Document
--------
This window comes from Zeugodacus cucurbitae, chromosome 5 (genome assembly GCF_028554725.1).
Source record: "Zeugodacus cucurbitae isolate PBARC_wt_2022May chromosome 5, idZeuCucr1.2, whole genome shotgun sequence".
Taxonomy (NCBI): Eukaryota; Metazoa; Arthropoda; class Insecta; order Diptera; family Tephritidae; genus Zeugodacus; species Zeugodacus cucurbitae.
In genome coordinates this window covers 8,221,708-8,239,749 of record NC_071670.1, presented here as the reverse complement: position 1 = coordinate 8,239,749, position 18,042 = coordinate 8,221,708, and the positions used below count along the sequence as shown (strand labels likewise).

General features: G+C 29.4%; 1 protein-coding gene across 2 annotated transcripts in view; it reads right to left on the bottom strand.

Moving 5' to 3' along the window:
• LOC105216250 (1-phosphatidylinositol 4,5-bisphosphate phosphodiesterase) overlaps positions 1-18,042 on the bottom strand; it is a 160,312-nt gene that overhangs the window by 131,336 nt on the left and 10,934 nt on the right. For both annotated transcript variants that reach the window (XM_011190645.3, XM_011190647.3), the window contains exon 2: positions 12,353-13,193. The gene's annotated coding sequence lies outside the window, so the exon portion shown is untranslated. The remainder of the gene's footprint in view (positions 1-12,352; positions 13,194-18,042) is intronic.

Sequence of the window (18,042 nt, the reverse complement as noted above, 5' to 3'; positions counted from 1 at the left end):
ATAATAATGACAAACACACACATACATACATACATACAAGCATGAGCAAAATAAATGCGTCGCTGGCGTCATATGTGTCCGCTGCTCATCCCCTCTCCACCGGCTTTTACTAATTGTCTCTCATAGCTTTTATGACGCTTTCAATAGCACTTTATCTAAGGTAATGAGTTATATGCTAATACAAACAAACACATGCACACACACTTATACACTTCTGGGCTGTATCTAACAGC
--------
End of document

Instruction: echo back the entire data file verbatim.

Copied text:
This window comes from Zeugodacus cucurbitae, chromosome 5 (genome assembly GCF_028554725.1).
Source record: "Zeugodacus cucurbitae isolate PBARC_wt_2022May chromosome 5, idZeuCucr1.2, whole genome shotgun sequence".
Taxonomy (NCBI): Eukaryota; Metazoa; Arthropoda; class Insecta; order Diptera; family Tephritidae; genus Zeugodacus; species Zeugodacus cucurbitae.
In genome coordinates this window covers 8,221,708-8,239,749 of record NC_071670.1, presented here as the reverse complement: position 1 = coordinate 8,239,749, position 18,042 = coordinate 8,221,708, and the positions used below count along the sequence as shown (strand labels likewise).

General features: G+C 29.4%; 1 protein-coding gene across 2 annotated transcripts in view; it reads right to left on the bottom strand.

Moving 5' to 3' along the window:
• LOC105216250 (1-phosphatidylinositol 4,5-bisphosphate phosphodiesterase) overlaps positions 1-18,042 on the bottom strand; it is a 160,312-nt gene that overhangs the window by 131,336 nt on the left and 10,934 nt on the right. For both annotated transcript variants that reach the window (XM_011190645.3, XM_011190647.3), the window contains exon 2: positions 12,353-13,193. The gene's annotated coding sequence lies outside the window, so the exon portion shown is untranslated. The remainder of the gene's footprint in view (positions 1-12,352; positions 13,194-18,042) is intronic.

Sequence of the window (18,042 nt, the reverse complement as noted above, 5' to 3'; positions counted from 1 at the left end):
ATAATAATGACAAACACACACATACATACATACATACAAGCATGAGCAAAATAAATGCGTCGCTGGCGTCATATGTGTCCGCTGCTCATCCCCTCTCCACCGGCTTTTACTAATTGTCTCTCATAGCTTTTATGACGCTTTCAATAGCACTTTATCTAAGGTAATGAGTTATATGCTAATACAAACAAACACATGCACACACACTTATACACTTCTGGGCTGTATCTAACAGC